3.6 Language Analysis the First
Most students want a suggestion about how much they should write. It doesn’t matter how much you write, provided you give a thoughtful analysis. It is possible to write a great 4 page paper and a terrible 14 page paper. Focus on writing a good paper.
I find that most good papers are about 7 pages.
Since you are turning in text files, it may be difficult to evaluate the page length. When I run a2ps -1 on a text file, it prints about 66 lines per page. So, 7 pages is about 455 lines.
If you are having trouble sticking to 80-character lines in a text file, it is easy to use auto-fill-mode in Emacs or just press Meta-q periodically while you are typing in Emacs.
Write a survey paper about an existing programming language, of your choice.
You should analyze it using the critical tools, terminology and ideas used in this class. You should discuss what makes it unique or interesting. You could talk about what you believe is particularly good or bad about it. You could talk about how to improve it.
I find that students have a hard time getting beyond description and going into discussion and analysis. Try very hard. Come ask me for advice if you don’t understand or are worried.
You should limit your discussion of the history of the language, but it may be interesting to spend a little time on it (not more than a page, probably.)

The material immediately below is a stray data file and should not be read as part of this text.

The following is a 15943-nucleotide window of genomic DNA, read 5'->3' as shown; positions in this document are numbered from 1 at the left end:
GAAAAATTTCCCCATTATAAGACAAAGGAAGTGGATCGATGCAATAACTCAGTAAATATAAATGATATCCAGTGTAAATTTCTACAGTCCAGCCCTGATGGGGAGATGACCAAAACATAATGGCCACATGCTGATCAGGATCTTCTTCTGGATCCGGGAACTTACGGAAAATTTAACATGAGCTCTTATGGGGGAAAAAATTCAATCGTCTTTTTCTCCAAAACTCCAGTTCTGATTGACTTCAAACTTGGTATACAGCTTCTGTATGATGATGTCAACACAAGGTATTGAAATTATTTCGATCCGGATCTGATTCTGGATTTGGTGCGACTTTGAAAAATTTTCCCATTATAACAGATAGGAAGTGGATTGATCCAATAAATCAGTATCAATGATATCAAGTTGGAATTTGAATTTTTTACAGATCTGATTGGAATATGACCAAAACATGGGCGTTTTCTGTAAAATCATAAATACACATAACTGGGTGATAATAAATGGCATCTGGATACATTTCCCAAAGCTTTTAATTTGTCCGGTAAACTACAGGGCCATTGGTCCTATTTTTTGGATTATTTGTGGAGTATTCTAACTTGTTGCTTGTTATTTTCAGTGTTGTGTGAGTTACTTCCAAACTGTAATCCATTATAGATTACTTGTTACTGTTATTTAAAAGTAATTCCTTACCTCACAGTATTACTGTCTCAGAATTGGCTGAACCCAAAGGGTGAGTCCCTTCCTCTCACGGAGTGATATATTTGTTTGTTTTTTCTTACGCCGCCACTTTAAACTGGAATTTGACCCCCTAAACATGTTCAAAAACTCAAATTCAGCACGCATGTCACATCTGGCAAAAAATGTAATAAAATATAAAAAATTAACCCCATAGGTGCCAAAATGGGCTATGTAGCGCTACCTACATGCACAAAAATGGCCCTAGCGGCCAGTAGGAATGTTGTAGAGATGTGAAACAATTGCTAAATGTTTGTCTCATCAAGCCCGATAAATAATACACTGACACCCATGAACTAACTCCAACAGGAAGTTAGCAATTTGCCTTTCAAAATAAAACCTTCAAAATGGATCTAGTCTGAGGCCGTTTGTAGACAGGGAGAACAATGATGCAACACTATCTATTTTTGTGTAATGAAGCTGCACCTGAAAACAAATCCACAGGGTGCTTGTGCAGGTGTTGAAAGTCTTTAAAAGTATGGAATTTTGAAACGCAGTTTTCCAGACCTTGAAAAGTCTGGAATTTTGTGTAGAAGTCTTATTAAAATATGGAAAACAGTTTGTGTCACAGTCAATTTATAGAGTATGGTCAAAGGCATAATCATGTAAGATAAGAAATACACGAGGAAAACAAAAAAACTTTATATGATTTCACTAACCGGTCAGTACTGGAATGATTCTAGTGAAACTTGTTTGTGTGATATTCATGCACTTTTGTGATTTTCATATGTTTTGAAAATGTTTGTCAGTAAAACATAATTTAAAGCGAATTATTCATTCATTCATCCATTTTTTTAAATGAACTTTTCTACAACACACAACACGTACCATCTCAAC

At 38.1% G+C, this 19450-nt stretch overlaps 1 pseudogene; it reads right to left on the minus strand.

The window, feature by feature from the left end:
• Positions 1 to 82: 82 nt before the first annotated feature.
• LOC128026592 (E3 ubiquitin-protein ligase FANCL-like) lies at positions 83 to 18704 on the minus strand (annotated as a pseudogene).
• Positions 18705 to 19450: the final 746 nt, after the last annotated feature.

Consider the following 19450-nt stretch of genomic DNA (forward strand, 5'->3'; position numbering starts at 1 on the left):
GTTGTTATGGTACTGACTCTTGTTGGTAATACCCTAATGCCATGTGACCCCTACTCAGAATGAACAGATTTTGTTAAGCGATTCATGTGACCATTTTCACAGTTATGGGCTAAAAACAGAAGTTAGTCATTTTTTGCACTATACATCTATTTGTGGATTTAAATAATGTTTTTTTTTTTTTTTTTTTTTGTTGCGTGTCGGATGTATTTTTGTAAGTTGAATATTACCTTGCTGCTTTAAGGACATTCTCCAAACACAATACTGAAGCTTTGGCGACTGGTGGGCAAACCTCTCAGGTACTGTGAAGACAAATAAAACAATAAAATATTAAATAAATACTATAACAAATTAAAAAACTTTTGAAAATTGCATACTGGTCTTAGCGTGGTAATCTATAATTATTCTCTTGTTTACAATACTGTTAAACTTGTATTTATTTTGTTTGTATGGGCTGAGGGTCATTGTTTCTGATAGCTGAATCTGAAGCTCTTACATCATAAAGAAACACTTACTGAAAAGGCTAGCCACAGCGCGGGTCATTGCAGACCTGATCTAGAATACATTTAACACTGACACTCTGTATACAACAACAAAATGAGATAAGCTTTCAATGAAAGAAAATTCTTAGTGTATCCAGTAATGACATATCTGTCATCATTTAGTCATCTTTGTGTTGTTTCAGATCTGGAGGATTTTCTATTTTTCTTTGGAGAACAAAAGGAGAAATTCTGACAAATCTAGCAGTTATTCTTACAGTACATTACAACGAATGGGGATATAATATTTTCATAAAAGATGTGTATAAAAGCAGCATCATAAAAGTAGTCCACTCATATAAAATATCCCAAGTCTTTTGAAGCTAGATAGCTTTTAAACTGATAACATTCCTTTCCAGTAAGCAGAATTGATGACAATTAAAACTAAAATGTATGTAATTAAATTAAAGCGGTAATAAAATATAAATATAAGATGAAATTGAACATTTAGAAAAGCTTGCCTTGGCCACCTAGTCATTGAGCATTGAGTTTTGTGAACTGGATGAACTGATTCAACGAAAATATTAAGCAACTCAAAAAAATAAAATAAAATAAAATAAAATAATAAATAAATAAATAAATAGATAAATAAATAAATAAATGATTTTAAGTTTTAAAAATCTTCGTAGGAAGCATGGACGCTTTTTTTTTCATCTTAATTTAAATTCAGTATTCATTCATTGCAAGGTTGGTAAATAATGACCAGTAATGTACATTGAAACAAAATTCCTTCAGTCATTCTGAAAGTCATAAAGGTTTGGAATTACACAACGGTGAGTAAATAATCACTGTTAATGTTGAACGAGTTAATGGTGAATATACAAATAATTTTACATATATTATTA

You should be judicious in your discussion of implementations of the language or implementation techniques. But, in some cases, there may be something particularly important about an implementational matter that would be worth discussing.
You should /severely/ limit your use of code samples. It is much better to explain the language with words.
You must properly cite the sources for your information.
You should not pad your writing or include bologna.
I strongly advise you to choose a language that you are not already familiar with, so that you will learn more. In addition, it is probable that the more "mainstream" a language is, the less unique or interesting it is, so it will be more difficult to actually write the paper.
When I am grading, I will assume you have a perfect paper and then I will take off 5% for every flaw. You should follow this same algorithm when grading yourself or others. (Examples of flaws: typos, missing citations, poor grammar, poor arguments, pandering, padding, bad style, etc.) However, I won’t take off more than 25% for grammar and typos (but I will ignore the sentences/etc where they appear after that, so your argument may break.)
This rubric is deliberately vague to encourage you to talk to me about your writing assignments. In addition, I will review your assignment as many times as you want to help you know how to improve it.